Q) A multi-stakeholder consensus, across sectors, regions and political affiliations needs to emerge to tackle this invisible yet urgent public health concern. In this context, critically examine the policy on rare diseases in India. 

Why this question 

 Delhi HC has set up a panel to find ways to treat patients with rare diseases. 

Key demand of the question:

Prevalence of rare diseases in India, policy to deal with it and major challenges associated with it. 


Critically examine- Look in close detail and establish the key facts and important issues surrounding the topic. Try and offer reasons as to why the facts and issues identified are most important, as well as explain the different ways they could be construed.


Briefly give an overview of rare diseases.


In the first part, highlight the prevalence of rare diseases in India and policy to deal with it. 

In the next part, give a list of concerns associated with the policy and challenges ahead in the process of fighting rare diseases. 


Conclude with a way forward. 

Model Answer

The World Health Organization (WHO) defines a rare disease as an often debilitating lifelong disease or disorder with a prevalence of 1 or less per 1,000 population. According to the Indian Council of Medical Research (ICMR), it is one in 2,500 people or less. 

Policy in India 

Recently, the Union Ministry of Health and Family Welfare has published a national policy for the treatment of 450 ‘rare diseases’. As per the policy, out of all rare diseases in the world, less than five per cent have therapies available to treat them. In India, roughly 450 rare diseases have been recorded, of which the most common are Haemophilia, Thalassemia, Sickle-cell anemia, auto-immune diseases, Gaucher’s disease, and cystic fibrosis. Statistics show that India has close to ~50-100 mn people affected by rare diseases in a population above 1.3 bn people and almost 80% of these are children.

Key Features of the Policy:

  1. It provides for lowering the incidence of rare diseases based on an integrated preventive strategy.
  2. It aims to provide access to affordable health care to patients of rare diseases which are amenable to one-time treatment.
  3. Crowd funding for treatment of high-cost rare diseases: If the government cannot fully finance the treatment, donations from prospective individuals or corporate donors who are willing to support can be sought.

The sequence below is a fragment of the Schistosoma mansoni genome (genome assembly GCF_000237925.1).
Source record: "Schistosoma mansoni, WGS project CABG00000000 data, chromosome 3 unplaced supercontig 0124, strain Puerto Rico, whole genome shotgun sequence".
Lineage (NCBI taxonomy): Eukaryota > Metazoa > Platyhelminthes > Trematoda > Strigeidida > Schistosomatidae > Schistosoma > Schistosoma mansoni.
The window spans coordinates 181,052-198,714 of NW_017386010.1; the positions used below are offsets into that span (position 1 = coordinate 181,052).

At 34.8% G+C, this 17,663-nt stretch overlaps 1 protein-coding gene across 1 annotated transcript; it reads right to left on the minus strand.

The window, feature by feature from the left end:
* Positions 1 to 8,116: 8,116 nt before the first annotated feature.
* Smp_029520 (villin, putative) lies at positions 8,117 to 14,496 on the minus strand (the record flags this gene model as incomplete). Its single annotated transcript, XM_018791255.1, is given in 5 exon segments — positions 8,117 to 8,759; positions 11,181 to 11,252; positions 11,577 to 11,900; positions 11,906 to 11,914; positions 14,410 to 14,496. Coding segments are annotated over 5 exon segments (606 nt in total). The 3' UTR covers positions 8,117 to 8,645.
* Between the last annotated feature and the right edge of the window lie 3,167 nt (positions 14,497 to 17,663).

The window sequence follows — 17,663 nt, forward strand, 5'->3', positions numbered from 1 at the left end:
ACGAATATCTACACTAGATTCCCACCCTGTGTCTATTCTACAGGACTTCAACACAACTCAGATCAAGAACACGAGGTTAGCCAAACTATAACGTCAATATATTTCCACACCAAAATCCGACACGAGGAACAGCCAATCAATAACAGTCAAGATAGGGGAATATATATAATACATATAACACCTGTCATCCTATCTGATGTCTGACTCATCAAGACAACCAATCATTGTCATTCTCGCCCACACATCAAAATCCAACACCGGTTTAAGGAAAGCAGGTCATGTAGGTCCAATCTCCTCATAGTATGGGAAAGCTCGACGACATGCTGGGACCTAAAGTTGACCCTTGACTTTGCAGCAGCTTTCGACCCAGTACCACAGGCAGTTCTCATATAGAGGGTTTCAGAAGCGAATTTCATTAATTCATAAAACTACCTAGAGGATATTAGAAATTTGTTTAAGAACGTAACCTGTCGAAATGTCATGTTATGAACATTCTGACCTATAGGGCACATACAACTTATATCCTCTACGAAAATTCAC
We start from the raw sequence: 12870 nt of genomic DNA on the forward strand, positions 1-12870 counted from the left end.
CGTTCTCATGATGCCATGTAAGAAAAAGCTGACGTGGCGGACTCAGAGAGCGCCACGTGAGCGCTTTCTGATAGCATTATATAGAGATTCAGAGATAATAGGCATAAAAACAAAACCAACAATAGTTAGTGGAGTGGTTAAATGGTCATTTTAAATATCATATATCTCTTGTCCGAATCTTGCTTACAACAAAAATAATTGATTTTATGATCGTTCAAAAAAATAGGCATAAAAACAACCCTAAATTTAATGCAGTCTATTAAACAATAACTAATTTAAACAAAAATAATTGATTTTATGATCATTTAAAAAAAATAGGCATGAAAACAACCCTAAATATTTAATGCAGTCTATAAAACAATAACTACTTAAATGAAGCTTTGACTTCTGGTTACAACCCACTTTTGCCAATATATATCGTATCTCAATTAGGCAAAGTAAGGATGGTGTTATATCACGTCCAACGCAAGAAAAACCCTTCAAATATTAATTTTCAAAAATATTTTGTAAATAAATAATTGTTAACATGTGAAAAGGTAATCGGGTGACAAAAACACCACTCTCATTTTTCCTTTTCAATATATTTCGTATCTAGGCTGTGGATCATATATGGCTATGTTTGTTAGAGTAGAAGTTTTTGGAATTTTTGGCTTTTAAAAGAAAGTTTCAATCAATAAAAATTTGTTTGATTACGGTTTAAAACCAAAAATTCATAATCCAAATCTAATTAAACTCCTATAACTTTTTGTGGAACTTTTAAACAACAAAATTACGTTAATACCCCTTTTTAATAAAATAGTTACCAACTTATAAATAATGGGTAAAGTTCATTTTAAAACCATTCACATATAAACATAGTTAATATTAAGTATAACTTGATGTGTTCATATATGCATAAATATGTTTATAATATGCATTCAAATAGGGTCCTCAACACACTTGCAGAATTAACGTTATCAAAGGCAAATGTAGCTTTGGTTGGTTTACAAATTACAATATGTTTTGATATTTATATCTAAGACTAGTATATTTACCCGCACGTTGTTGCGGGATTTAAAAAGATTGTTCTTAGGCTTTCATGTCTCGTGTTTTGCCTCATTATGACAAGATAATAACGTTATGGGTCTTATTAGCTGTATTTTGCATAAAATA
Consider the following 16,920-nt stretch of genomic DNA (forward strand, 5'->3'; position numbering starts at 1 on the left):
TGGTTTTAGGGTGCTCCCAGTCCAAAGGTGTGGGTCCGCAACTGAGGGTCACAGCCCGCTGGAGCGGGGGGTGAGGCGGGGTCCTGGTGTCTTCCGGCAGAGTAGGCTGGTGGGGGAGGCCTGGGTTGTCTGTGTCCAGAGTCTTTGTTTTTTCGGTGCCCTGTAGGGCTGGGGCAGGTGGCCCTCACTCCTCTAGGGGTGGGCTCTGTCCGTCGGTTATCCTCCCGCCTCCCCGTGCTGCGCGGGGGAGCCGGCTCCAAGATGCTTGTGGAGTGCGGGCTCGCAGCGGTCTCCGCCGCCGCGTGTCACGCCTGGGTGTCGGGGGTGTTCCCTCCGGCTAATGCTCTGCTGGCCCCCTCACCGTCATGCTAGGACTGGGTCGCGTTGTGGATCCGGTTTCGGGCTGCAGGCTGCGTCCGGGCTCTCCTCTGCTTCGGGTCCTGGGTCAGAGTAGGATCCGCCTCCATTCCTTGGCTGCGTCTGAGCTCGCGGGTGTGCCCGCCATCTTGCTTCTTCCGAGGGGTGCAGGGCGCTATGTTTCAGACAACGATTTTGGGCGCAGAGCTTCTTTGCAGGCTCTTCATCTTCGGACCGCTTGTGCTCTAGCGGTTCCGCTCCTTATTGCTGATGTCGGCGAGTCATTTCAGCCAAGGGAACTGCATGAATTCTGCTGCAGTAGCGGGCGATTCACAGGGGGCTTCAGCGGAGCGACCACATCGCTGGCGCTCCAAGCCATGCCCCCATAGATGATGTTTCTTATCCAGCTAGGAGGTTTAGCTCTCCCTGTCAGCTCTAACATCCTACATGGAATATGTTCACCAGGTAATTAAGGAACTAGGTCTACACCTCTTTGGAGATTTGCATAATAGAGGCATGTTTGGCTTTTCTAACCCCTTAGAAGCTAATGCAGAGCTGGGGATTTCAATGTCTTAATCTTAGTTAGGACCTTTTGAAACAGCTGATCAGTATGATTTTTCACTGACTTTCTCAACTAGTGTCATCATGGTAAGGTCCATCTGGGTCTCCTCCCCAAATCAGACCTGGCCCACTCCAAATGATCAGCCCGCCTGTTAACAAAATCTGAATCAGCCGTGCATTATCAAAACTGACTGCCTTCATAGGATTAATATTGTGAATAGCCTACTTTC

4. For the purpose of the policy the term rare diseases is categorized into 3 groups: requiring one-time curative treatment, diseases that require long-term treatment but where the cost is low, and those needing long-term treatments with high cost.
  5. Financial support: A maximum of ₹15 lakh could be provided to each patient under the umbrella scheme of Rashtriya Arogya Nidhi and the beneficiaries would not be limited to families below the poverty line.
  6. It aims to create a patient registry for diseases housed in Indian Council of Medical Research (ICMR).

Remaining Concerns

  1. The lack of an Indian centralized clinical registry of rare disease patients results in some patients taking up to seven years to be diagnosed accurately.
  2. The socio economic burden of rare diseases is immensely high. 
  3. The draft in existence has mentioned that financial assistance will be provided for rare diseases that run up to Rs 15 lakh but only to those patients that have curative therapy and fall under Rashtriya Arogya Nidhi scheme of PMJDY.
  4. At the diagnosis and treatment level, the policy should address physician training, availability of affordable diagnosis, standard treatment protocols, and availability of drugs to reduce the rare disease burden.

The State has the duty to provide affordable, accessible and quality health care to all its citizens and the National Policy for Rare Diseases is a great step in this regard. However, there have been certain concerns regarding the policy such as cap on amount for treatment at Rs.15 lacs, crowdfunding which can create delays in treatment, lack of effective implementation guidelines for the Centre and the states, etc.

Although the proportion of rare diseases is much less than the other diseases, it does not reduce the importance of the life of a person affected by rare diseases. Thus national policy would remove this adverse distinction and would make government committed equally to all people.